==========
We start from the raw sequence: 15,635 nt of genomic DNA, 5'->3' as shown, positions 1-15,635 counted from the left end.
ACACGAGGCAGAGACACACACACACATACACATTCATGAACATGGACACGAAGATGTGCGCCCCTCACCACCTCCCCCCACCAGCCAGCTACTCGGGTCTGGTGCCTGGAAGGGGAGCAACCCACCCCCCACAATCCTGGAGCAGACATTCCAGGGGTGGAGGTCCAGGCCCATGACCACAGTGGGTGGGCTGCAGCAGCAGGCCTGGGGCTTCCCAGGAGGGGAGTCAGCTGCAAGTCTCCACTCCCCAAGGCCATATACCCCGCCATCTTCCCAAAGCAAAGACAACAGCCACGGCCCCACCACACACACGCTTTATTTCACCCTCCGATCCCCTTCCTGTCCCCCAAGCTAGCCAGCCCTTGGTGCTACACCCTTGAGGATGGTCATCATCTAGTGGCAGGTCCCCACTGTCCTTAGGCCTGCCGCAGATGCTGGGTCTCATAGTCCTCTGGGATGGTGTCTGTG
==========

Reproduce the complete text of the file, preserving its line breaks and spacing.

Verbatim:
We start from the raw sequence: 15,635 nt of genomic DNA, 5'->3' as shown, positions 1-15,635 counted from the left end.
ACACGAGGCAGAGACACACACACACATACACATTCATGAACATGGACACGAAGATGTGCGCCCCTCACCACCTCCCCCCACCAGCCAGCTACTCGGGTCTGGTGCCTGGAAGGGGAGCAACCCACCCCCCACAATCCTGGAGCAGACATTCCAGGGGTGGAGGTCCAGGCCCATGACCACAGTGGGTGGGCTGCAGCAGCAGGCCTGGGGCTTCCCAGGAGGGGAGTCAGCTGCAAGTCTCCACTCCCCAAGGCCATATACCCCGCCATCTTCCCAAAGCAAAGACAACAGCCACGGCCCCACCACACACACGCTTTATTTCACCCTCCGATCCCCTTCCTGTCCCCCAAGCTAGCCAGCCCTTGGTGCTACACCCTTGAGGATGGTCATCATCTAGTGGCAGGTCCCCACTGTCCTTAGGCCTGCCGCAGATGCTGGGTCTCATAGTCCTCTGGGATGGTGTCTGTG